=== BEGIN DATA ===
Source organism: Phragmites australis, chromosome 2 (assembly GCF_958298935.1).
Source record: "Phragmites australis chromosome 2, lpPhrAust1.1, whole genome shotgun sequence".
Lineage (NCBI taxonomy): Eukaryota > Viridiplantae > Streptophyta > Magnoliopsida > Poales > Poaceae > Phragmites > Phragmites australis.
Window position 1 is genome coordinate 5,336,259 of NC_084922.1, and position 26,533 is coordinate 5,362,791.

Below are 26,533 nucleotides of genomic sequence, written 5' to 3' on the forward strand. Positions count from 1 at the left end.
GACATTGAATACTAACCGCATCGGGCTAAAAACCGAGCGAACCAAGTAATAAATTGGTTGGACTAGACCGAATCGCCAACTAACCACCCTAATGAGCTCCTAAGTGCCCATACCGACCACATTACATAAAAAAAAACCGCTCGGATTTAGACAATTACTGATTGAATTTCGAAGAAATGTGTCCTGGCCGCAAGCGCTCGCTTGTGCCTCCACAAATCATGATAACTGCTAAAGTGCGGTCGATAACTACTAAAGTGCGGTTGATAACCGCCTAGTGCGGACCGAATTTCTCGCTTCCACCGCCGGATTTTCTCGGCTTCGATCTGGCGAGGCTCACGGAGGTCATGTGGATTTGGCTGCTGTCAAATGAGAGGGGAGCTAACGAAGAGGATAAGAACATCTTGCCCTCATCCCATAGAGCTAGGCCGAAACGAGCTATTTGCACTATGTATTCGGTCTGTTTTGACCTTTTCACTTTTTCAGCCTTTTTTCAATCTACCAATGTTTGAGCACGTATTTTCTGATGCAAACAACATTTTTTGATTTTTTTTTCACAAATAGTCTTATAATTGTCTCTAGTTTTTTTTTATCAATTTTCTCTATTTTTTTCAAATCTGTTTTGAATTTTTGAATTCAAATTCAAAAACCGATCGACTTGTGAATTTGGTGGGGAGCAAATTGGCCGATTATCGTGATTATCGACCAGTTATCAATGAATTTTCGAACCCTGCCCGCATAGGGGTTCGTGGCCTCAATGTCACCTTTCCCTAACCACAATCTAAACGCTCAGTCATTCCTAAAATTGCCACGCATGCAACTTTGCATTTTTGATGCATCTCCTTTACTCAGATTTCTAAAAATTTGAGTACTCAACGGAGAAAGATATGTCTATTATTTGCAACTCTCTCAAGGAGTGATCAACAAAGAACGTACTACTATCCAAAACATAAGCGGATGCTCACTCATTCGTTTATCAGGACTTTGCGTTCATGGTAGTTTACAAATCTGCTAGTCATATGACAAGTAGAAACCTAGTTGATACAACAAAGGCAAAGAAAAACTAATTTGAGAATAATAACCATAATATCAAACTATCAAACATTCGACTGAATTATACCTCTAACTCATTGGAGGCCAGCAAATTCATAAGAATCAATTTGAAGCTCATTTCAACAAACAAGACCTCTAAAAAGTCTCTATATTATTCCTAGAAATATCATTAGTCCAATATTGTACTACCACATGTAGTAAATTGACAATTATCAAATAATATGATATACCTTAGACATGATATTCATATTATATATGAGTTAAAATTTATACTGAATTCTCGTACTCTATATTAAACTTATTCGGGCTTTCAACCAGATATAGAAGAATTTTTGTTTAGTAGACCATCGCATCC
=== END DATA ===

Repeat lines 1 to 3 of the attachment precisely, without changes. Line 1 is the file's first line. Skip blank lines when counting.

Source organism: Phragmites australis, chromosome 2 (assembly GCF_958298935.1).
Source record: "Phragmites australis chromosome 2, lpPhrAust1.1, whole genome shotgun sequence".
Lineage (NCBI taxonomy): Eukaryota > Viridiplantae > Streptophyta > Magnoliopsida > Poales > Poaceae > Phragmites > Phragmites australis.